c. 429-426 BCE
It is not known when Oedipus Rex was first performed, but the prominent theme of the infestation early in the play seems to suggest a date shortly after the plague that had devastated Athens in 430, at the beginning of the Peloponnesian War.
In his Poetics, Aristotle refers to Oedipus Rex repeatedly as the best example of different aspects of the genre of tragedy. Many concur, calling it “the masterpiece of Attic tragedy” (Jebb) or “the greatest extant Greek play” (Whitman). The reasons are numerous—the exploration of the fate vs. free will subject, the imagery of light vs. dark, the intricate ways in which this imagery embeds the theme of knowledge—but the one that has attracted the most attention is perhaps the play’s masterful use of dramatic irony.
Oedipus is blind to what the audience knows all along: as much as he tried, he never managed to escape his prophesized fate. On the contrary, in fact, he has contributed to the fulfillment of the very oracles he attempted to break away from. And he has done this in the noblest way possible: by trying to find Laius’ murderer and saving his city from trouble yet again. He never even suspects that searching for the murderer of Laius, in his case, is synonymous with searching for himself—in both the literal and metaphorical sense of the phrase. This is what makes him one of the most tragic heroes of all time: he brings upon his own demise not because of an inherent fault of his character, but because of a virtue of his.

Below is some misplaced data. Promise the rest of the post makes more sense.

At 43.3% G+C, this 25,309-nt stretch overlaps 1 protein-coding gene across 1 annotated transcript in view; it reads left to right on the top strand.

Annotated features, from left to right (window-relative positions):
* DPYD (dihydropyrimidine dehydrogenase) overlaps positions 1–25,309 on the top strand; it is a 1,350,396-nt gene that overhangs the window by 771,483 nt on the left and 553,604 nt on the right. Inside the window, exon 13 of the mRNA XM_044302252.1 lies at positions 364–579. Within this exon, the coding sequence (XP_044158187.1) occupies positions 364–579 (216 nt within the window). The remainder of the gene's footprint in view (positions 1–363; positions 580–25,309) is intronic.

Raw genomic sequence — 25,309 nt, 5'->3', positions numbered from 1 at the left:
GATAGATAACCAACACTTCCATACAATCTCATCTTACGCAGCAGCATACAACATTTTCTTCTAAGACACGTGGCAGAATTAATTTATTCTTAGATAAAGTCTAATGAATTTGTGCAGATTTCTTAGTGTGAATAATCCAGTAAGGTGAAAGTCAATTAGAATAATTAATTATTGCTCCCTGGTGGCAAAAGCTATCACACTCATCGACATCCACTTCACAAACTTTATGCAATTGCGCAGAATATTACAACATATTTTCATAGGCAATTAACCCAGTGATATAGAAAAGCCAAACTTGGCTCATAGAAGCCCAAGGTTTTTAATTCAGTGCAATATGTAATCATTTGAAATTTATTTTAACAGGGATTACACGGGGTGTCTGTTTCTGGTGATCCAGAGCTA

The moral of the play reminds one of the central message of the famous “Solon and Croesus” story by Herodotus: no matter how happy and honorable one is at any point of his life, refrain from making any judgments until he dies and his life story is wrapped up. There is nobody as happy and as adored as Oedipus at the beginning of the play; by the end of it, nobody would trade places with him for the world.
How far back?
2020 | Present